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In the Garden: At Blue Q
In the Garden: At Blue Q
Jenna has been coronated “Kale Queen” for the day. She’s beaming.
As the watering of the raised beds begins, Marissa lets it be known she, herself, does not need to be watered. (Duly noted.)
Meanwhile, word has gotten out that Julia’s birthday is on Sunday. The forecast calls for gluten-free cupcakes. She now holds a clutch of fresh cut flowers and breathes in the scent.
“Beautiful,” she says.
Beautiful, indeed. Here we have it: the patient, joyful maintenance of garden beds and friendships — and baked kale chips and assorted goodies to come.
Among the many worthy works Berkshire Botanical Garden engages in beyond its botanic borders in Stockbridge, Mass., is this weekly assemblage of positivity at the headquarters of Blue Q, in Pittsfield, Mass.
Beginning this past spring, Bridgette Stone, BBG’s director of education, has been overseeing the planting and upkeep of Blue Q’s 12 raised garden beds. She has also masterminded the planters in the adjacent pergola, each of which contain a merriment of fanciful flora. Those planters, that pergola, form a Blue Q oasis, a gathering spot with a table large enough to fit 18 pizzas and the eaters of 18 pizzas. Incidentally, Blue Q’s stylish garden beds were designed several years ago by Matt Larkin, chairman of BBG’s Board of Trustees and a longtime pal of Mitch Nash, who, with his brother Seth, founded Blue Q in 1988.
Joining Bridgette in the garden each week is a group of Blue Q employees from Berkshire County Arc, a non-profit that serves people with intellectual and developmental disabilities, including Jenna, Marissa, Julia, and others.
Blue Q, the frolicsome creators and manufacturers of bold and benevolent gift items designed to make the mind a better place, has enjoyed a 30-year partnership with Berkshire County Arc. The employees work in Blue Q’s various departments, and their work weeks include not only gardening with BBG, but also creating art with Community Access to the Arts (CATA), a Great Barrington, Mass., nonprofit whose mission is to nurture and celebrate the creativity of people with disabilities.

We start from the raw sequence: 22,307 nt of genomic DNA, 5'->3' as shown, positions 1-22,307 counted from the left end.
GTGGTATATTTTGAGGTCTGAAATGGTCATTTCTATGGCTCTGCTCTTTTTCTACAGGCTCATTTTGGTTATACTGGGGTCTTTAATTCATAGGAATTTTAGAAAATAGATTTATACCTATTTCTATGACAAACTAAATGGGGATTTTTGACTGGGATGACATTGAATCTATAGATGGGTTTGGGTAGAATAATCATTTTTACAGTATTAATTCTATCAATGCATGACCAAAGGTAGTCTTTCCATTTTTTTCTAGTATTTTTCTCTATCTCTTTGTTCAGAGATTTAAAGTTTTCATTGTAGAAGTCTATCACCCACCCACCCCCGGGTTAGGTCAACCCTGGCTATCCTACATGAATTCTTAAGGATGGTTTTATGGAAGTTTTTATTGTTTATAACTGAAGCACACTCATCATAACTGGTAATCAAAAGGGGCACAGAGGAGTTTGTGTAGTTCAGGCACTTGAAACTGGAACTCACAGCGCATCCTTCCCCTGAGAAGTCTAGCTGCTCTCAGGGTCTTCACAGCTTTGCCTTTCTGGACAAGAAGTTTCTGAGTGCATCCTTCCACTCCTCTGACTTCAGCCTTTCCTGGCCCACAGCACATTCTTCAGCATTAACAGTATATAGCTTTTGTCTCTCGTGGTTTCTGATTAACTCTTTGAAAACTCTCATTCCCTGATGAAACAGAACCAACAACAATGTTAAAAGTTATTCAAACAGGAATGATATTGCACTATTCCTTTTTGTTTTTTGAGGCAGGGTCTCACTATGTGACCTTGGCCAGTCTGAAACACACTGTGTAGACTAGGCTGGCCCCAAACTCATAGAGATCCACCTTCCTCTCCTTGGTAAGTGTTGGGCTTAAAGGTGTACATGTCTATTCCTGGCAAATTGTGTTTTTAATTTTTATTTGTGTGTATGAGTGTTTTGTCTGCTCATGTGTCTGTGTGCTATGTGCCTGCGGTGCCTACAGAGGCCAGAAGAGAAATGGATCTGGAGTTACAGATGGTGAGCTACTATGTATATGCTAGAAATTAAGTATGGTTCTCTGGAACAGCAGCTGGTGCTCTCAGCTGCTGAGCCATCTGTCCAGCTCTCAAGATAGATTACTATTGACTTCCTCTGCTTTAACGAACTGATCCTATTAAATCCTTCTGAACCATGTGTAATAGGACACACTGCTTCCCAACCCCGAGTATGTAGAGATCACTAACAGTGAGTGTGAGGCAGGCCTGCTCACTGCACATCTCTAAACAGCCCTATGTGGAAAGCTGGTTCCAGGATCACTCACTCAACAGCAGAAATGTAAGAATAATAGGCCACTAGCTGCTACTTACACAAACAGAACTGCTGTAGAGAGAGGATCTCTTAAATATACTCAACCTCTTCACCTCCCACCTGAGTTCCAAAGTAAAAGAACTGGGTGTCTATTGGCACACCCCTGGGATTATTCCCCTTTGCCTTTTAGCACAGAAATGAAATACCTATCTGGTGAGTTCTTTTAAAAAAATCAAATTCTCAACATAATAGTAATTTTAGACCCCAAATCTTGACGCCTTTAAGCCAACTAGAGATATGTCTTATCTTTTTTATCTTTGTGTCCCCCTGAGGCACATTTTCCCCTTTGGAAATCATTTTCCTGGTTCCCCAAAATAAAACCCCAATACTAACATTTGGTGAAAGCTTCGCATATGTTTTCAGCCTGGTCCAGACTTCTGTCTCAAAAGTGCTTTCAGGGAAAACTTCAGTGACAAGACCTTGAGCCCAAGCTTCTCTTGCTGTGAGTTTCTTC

“What we’re really trying to do here is give our Berkshire County Arc employees a really well-rounded work experience,” says Mitch. “It’s not just about the production and the work that they do here to help us get products out the door. It's also about helping them feel settled and a little happier. You know, maintaining the garden with Bridgette or doing art with CATA, these things have a ripple effect that goes beyond the hour that the event is happening. It all serves as kind of a casual piece of therapy for a population that needs different types of support.”
Mitch notes that the new Blue Q/BBG partnership has been full of wondrous little moments.
“One day I was out in the garden, and Bridgette was working with Julia,” he said. “I just observed the sweetest, smallest thing. They were planting. Bridget takes a plant and hands it to Julia and says, ‘Hey, Julia, this plant needs quite a bit of space. Just go find somewhere where there's lots of room.’ She didn’t tell Julia which bed to put it into or what it needed to be next to. She just gave Julia the honor to make her own choice. She empowered her. It just was so perfect.”
Bridgette says she delights in her time here, even on these heavy, heat-pressed summer days.
“We’re growing a combination of long-season and short-season crops and cut flowers,” she recently explains to a Blue Q garden visitor. “Then, at the end of our program, some of us go upstairs and usually prepare a simple salad or kale chips, some kind of snack from the garden that we share with everybody.”
“Jenna,” says Bridgette, “do you want to do the yarrow? Remember, grab the really red ones, OK? We find the head of our flower, and we follow it down the nice long stem.”
“That's perfect,” Bridgette says. “They can go in that little jar. You can pick some more of these if you want to.”
She continues to lead the group.
“This right here, this is fennel. … Dig in a little bit gentler. … We have to bring our kale inside and cook it and our flowers inside so we can give them away.”
With vegetables harvested, weeds plucked and garden beds watered, the group stands in a circle and shares what they really have liked about the day so far.
“Tasting the kale,” says Jenna.
“I like doing the garden,” says Tina.
“I enjoyed being with everybody,” says Crystal.
“Those weeds!” says Julia.
“Being named Kale Queen,” says Jenna.